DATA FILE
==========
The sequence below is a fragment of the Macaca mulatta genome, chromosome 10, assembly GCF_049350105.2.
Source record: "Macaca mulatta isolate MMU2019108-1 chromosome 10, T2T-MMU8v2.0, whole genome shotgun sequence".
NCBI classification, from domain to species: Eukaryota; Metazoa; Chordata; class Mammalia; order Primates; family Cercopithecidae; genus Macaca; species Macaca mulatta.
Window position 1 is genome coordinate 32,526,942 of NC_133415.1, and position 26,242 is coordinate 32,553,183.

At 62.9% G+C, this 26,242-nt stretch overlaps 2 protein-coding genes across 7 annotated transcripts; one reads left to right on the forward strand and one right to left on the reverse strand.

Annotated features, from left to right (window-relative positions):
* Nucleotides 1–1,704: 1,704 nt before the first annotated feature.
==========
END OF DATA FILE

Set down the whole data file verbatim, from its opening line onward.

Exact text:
The sequence below is a fragment of the Macaca mulatta genome, chromosome 10, assembly GCF_049350105.2.
Source record: "Macaca mulatta isolate MMU2019108-1 chromosome 10, T2T-MMU8v2.0, whole genome shotgun sequence".
NCBI classification, from domain to species: Eukaryota; Metazoa; Chordata; class Mammalia; order Primates; family Cercopithecidae; genus Macaca; species Macaca mulatta.
Window position 1 is genome coordinate 32,526,942 of NC_133415.1, and position 26,242 is coordinate 32,553,183.

At 62.9% G+C, this 26,242-nt stretch overlaps 2 protein-coding genes across 7 annotated transcripts; one reads left to right on the forward strand and one right to left on the reverse strand.

Annotated features, from left to right (window-relative positions):
* Nucleotides 1–1,704: 1,704 nt before the first annotated feature.